Comedy Central Boss On Future Of ‘The Opposition With Jordan Klepper’ & ‘The President Show’

Comedy Central
Comedy Central

With Trevor Noah getting a five-year contract extension last year and The Jim Jefferies Show just renewed for a second season, the focus shifts to Comedy Central’s two other late-night shows: The Opposition with Jordan Klepper and The President Show.

Speaking with Deadline, Comedy Central President Kent Alterman mentioned that the cable channel remains in discussions about how The President Show will continue. “We’re working that out,” said Alterman. “we’ll have something soon.”

Regarding Klepper, at the top of Comedy Central’s session today at TCA, Alterman called The Opposition and The Daily Show “a strong power hour in late-night.”

Alterman informed Deadline that there will be more Klepper.

“That’s the kind of show that I feel evolves and keeps finding its way,” he said. “And Jordan is so smart to keep honing the character and the show. What pleased us the most was how formed it was at the outset, knowing it’s not going to stay fixed. It’s just going to keep evolving. We believe in Jordan, and we’re happy with him out of the gate.”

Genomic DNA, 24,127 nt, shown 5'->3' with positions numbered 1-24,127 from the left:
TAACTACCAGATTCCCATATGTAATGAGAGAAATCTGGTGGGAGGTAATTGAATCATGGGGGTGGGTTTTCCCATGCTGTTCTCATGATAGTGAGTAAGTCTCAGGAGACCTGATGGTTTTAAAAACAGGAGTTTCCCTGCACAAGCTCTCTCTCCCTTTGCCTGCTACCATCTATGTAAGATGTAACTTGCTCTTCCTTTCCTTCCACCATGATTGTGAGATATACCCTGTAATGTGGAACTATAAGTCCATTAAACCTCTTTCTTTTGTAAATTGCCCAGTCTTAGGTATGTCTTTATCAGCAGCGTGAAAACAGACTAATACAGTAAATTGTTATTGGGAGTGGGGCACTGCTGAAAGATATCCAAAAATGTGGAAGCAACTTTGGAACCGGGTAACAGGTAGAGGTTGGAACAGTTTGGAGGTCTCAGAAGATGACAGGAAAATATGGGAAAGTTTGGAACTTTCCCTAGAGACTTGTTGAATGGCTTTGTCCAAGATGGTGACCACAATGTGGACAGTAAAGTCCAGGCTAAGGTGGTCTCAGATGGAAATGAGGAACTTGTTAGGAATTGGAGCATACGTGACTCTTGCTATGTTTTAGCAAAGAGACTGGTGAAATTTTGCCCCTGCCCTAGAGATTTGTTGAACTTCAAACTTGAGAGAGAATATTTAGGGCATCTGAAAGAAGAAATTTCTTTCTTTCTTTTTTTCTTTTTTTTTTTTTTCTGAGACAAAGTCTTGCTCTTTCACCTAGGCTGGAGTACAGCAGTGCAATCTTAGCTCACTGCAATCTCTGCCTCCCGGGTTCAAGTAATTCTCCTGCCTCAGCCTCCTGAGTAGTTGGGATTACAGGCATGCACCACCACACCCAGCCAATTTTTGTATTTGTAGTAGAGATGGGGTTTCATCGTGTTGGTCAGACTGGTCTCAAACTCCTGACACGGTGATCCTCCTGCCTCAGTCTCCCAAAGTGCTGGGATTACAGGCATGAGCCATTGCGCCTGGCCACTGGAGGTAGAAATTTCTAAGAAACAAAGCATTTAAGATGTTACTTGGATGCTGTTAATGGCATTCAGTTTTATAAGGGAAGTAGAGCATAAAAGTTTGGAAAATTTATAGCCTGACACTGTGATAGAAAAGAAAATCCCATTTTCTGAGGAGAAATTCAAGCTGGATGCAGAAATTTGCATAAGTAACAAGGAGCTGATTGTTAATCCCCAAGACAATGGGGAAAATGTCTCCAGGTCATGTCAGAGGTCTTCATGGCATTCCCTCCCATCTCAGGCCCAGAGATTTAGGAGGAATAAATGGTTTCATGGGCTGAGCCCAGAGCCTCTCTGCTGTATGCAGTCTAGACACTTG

Alterman appeared at the podium with his arm in a sling this afternoon, joking: “This is a cautionary tale of what can happen to you when you work in cable television. Maybe you don’t crash your bike in a dumb, self-inflicted way that you break your collarbone in a way that needs surgery. Other than that, I’m here to talk about Comedy Central.”

This afternoon the network spotlighted its new scripted series Corporate from Pat Bishop, Matt Ingebretson and Jake Weisman, is a satire on 9-to-5 suit culture that premieres on January 17. Unlike The Office and other shows that might highlight how fun it is to work in an office, Corporate lifts the curtain on the soul-crushing atmosphere of cubicles and board meetings.

Talking about their inspirations for the show, Ingebretson said he drew from his experience working in digital marketing jobs at large entertainment corporations.

“I worked at a chandelier store,” added Weisman.

“I had a college degree and I was working at a chandelier store, so I knew I really messed up. Only rich people buy a lot of chandeliers and they always returned them, and they were never happy.”

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